Special Presentations of Essential Information
Fundamentally, physicians perform one of three
clinical services: 1) cognitive services, 2) procedural services, or 3) a
combination of cognitive-procedural services, in varying degrees.
"Cognitive" services are those performed "with your mind, your
mouth, and your pen." These are billed as E/M services.
The contrary are "procedural" services performed primarily "with
your hands." These might involve surgery, injections, x-rays, cast
applications, physical therapy, etc.; essentially anything performed as a
"hands on" service.
In today's podiatric practice, some office visits involve only procedural
services while other office visits involve only cognitive services.
However, many office visits are made up of components of both.
Global services or a "global package" represent a bundling of specific
services or component procedures that are "included" in any given CPT
code. Primarily, when one thinks of global services or a global package,
though, it seems to a CPT surgical code. In essence, the principle of
global services is that there are certain fundamental and component elements to
any procedural service that are included within the designated value of that
specific procedural service.
So, what ARE the included elements of a procedural service? It depends
upon the carrier/payer. One should be aware that Medicare holds the
overall title to having the most stringent rules. For purposes of
discussion, we will devote our time to Medicare rules.
"Global services" under Medicare include (this is not an all-inclusive
listing): "usual and customary" postoperative global care (0, 10, or
90-days); supplies and dressings used within the office setting; any anesthesia
administered by the operating surgeon; intraoperative use of a C-arm or
fluoroscopy by the surgeon; preoperative evaluation "after the decision is
made to operate," removal of any fixation device intended to be removed
within the global period without a return to the operating room; post surgical
management of pain or wound complications without a return to the operating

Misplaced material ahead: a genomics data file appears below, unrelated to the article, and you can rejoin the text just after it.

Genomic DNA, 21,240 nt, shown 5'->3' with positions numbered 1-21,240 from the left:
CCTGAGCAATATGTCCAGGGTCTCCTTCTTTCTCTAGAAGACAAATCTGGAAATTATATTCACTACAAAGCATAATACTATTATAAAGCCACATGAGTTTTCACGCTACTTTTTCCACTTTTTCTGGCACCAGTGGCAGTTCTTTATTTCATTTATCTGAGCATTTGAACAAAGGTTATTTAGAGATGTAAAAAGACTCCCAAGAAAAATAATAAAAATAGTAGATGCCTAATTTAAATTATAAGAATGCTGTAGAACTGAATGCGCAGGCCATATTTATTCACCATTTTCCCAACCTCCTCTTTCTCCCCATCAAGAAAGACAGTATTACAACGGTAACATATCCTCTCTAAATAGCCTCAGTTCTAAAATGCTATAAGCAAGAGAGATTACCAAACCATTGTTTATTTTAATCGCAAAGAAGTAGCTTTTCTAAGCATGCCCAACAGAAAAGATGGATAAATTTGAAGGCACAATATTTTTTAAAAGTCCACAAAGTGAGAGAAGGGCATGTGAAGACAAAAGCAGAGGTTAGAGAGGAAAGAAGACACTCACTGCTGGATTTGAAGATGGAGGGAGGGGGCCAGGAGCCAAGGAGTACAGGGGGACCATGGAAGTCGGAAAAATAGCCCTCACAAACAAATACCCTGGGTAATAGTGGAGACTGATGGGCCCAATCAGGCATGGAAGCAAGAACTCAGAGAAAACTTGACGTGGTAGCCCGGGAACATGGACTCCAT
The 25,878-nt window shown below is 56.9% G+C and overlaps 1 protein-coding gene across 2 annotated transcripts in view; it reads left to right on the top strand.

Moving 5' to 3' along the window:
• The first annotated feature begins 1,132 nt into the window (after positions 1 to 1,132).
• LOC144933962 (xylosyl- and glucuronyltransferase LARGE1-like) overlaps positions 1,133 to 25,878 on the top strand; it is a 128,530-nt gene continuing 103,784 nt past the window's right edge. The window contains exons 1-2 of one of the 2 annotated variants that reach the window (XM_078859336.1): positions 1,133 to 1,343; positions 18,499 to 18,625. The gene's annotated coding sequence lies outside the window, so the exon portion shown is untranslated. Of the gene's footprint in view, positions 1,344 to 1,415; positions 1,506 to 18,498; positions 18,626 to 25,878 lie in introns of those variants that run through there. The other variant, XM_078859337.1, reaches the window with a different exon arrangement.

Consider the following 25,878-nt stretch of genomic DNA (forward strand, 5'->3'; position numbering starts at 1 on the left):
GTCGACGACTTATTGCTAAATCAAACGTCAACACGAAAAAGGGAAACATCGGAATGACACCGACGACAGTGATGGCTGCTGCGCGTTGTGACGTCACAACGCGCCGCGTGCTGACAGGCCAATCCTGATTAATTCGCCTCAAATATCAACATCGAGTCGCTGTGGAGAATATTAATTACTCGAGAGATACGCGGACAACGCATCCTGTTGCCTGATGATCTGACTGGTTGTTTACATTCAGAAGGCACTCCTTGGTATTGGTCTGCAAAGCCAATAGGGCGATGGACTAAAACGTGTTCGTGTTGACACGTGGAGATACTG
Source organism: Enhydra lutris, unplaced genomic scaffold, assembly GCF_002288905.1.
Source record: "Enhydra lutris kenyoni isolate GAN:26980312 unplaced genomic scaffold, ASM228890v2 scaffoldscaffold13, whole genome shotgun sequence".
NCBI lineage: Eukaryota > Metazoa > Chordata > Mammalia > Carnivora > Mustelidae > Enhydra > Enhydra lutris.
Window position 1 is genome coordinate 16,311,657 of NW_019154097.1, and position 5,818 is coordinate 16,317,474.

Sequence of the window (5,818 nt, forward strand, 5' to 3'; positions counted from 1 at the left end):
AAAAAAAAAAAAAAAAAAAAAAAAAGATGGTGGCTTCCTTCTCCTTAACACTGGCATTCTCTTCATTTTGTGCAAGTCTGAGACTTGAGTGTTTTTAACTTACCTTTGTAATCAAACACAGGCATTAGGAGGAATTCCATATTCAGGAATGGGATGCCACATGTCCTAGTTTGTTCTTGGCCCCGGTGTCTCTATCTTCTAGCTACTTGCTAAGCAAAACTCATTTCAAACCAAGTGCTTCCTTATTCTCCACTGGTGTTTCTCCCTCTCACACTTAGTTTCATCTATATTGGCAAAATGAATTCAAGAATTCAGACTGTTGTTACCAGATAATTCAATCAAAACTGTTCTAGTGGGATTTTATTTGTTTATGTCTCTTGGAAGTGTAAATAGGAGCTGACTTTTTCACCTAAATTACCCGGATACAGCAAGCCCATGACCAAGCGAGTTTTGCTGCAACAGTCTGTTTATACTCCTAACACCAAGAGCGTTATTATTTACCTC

room; in fact, management of any and perhaps all complications that do not
require a return to the operating room; application of the initial cast or
splint with 24 hours of a surgery; removal of any cast, splint, or
dressing by the doctor who applied it; just to name a few of the most common
Notably, the global service under Medicare does NOT include: E/M services or
procedures unrelated to the diagnosis of the original procedure; medically
necessary x-rays; medically necessary cast reapplications; casting supplies;
preoperative examination "to determine the need for surgery"; DME;
medically necessary supplies dispensed for patient self/at home use; management
of complications that DO require return to the operating room; unrelated
surgeries performed in another's global period; just to name a few of the most
For services provided within the global period, but which are unrelated to that
procedure, billing with modifiers would be as follows:
Unrelated E/M services are billed with a "-24" modifier.
Unrelated procedural services are billed with a "-79" modifier. This
has no effect on payment, but does begin a new global period.
For services provided within the global period, but which are related to the
original procedure, the billing is as follows:
NOTE: Related E/M services are never billable in a global period.
Staged or related procedural services are billed with a "-58"
modifier. The provider would be reimbursed
100% up to the maximum fee schedule allowance for the procedure. The new
procedure resets the global
Related procedural services performed in a global are billed with a
"-78" modifier. The "-78" modifier
requires a documented return to the operating room. While the professional
service is paid for the
procedure, the practice expense portion is not. This results in an
approximate 50% reduction in the fee
schedule allowance for the procedure. The global period does not reset
with the use of a "-78" modifier.
WHEN DOES THE GLOBAL PERIOD BEGIN?
Medicare has stated that the global period begins the day of a "minor
procedure". A minor procedure has been defined by Medicare to include
those procedural services with 0 or 10-global days. That includes most
diagnostic and/or therapeutic injections, debridement of ulcerations, wound
care, management of avulsions, matricectomies, etc.
Medicare has also stated that the global period begins the day before any
"major procedure" (90-day global). That includes virtually any
procedural service involving resection of bone. Notably, non-Medicare
payers may have entirely different rules.
Part Two of Dr. Horsman's "Global Services" will appear in the next
issue of FootZine